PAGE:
· 20,000 genes coding for human proteins · Summary of all pharma protein targets: <5% · P t i not yet studied (no literature): 40% Proteins t t t di d ( lit t ) · A need for global analysis of human proteins

Nature, July 7, 2007 Human Protein Atlas

Central questions in proteomics

·How many proteins are expressed in a given cell ? ·How many proteins (%) are tissue-specific (i.e. brain) ? Is ·Is an organ built up essentially by tissue specific proteins ?

Previously uncharacterized proteins y p

Proteomics ponders prime time

26 SEPTEMBER 2008 VOL 321 PAGES 1758-1761

A resource for neurobiology

Published on-line: November 2009

Iron homeostasis

Published: October 30, 2009

The Swedish Human protein Atlas project team

From basic to applied research - Woodheads

Tree genomics

The Poplar Genome Program

· Started 1997 as a collaborative effort between researchers from The Swedish University of Agricultural Sciences, Umeå University and The Royal Institute of U i it f A i lt lS i U åU i it d Th R l I tit t f Technology Funded by Knut and Alice Wallenberg Foundation To date over 200 000 EST sequences have been produced 24 000 unique sequences found Two unique DNA-array chips, one based on 4 000 wood zone specific genes, the second based on 13 000 genes from several different tissues Third Thi d generation chip with 24 000 sequences is being used now ti hi ith i b i d

· · · ·

·

A new concept for comersialization of research

University groups

46 members

Woodheads W dh d AB

First right of refusal with a pre-determined fee structure

The Forest Market Place

Sveaskog, Stora Enso, Holmen Skog, Bergvik Skog

The Woodheads members

Forestry

Tomas Lundmark

Stress and seedlings Chemometrics

Christiane Funk Per Gardeström Petter Gustafsson Jan Erik Hällgren Jan Karlsson Leszek Kl L k Kleczkowski k ki Åsa Strand Mattias Hedenström Michael Sjöström

Wood and fibre

Rishikesh Bhalerao Markus Grebe Ewa Mellerowicz Björn Sundberg Hannele Tuominen

Fibre and pulp chemistry

Ulf Edlund Per Persson Staffan Sjöberg Lars Wågberg Lars-Olof Öhman

Biomass

Laszlo Bako Maria Eriksson Vaughan Hurry Pär Ingvarsson Stefan Jansson Thomas Moritz Göran Samuelsson Göran Sandberg

Flowering

Peter Engström Ove Nilsson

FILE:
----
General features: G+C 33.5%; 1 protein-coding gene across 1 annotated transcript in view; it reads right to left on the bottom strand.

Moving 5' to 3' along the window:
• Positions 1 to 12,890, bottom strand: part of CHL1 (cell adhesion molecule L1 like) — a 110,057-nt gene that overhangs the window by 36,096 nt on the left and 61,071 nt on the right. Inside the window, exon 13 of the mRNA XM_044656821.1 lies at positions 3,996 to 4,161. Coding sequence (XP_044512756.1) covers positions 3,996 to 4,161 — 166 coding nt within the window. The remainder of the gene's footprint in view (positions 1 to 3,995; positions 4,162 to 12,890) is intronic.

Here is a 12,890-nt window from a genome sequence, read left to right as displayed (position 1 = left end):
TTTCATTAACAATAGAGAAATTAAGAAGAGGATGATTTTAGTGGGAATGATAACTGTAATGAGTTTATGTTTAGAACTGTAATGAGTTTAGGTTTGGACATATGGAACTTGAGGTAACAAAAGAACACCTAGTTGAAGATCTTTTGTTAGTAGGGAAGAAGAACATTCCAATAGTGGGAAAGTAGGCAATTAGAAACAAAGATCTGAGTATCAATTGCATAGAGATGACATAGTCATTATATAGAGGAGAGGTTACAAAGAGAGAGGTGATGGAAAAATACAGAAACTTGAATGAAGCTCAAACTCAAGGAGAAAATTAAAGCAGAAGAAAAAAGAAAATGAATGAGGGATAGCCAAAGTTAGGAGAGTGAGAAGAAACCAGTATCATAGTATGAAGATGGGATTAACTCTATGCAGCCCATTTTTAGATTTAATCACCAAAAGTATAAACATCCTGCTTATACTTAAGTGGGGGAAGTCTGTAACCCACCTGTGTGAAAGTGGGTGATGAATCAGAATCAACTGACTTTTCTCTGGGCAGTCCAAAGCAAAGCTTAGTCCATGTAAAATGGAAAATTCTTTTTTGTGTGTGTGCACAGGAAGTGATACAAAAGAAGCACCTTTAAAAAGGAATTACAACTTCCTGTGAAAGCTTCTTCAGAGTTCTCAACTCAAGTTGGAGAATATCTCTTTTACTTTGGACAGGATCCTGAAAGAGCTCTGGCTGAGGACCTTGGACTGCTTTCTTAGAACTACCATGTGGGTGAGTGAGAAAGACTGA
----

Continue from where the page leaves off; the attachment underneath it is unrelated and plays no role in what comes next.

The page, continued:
Material i M t i l sciences

Lars Berglund Anna Carlmark Malkoch Eva Malmström Mark Rutland

Clonal forestry

Sara von Arnold David Clapham

Enzymology

Harry Brumer y Tuula Teeri Qi Zhou

Genomics technology

Joakim Lundeberg g Peter Nilsson Fredrik Sterky Mathias Uhlén Gunnar Wingsle G Wi l

Nutrition and seedlings

Torgny Näsholm Anita Sellstedt A it S ll t dt

Woodheads and SweTree Technologies

· Represents the world's largest academic consortium of top class top-class researchers in forest biotechnology and chemistry · 46 scientists representing the majority of Nordic research in this area · Access to technology platforms worth more than 15 MUSD

Unique position in functional analysis of tree genes: · Wood and fibre development · Control of flowering in trees · Chemical analysis of wood and fibre · Bioinformatics and multi-variate analysis multi-

Resultat

Before SweTree Technologies, one patent during 20 years in this field

Now SweTree has 90 patents

SweTree have 20 employees and another 20 consultants. consultants

Several products commersialized.

Concluding remarks

Big and small is beautiful

· Balance between small scale (hypothesis-driven) research and infrastructure-driven (discovery) research · A portfolio of different funding strategies p g g · Strategic infrastructure funding necessary to be internationally competitive in certain areas of technology driven research technology-driven · A paradigm shift in biological and medical research (mapping of all building blocks of life)

Thanks for your attention ! y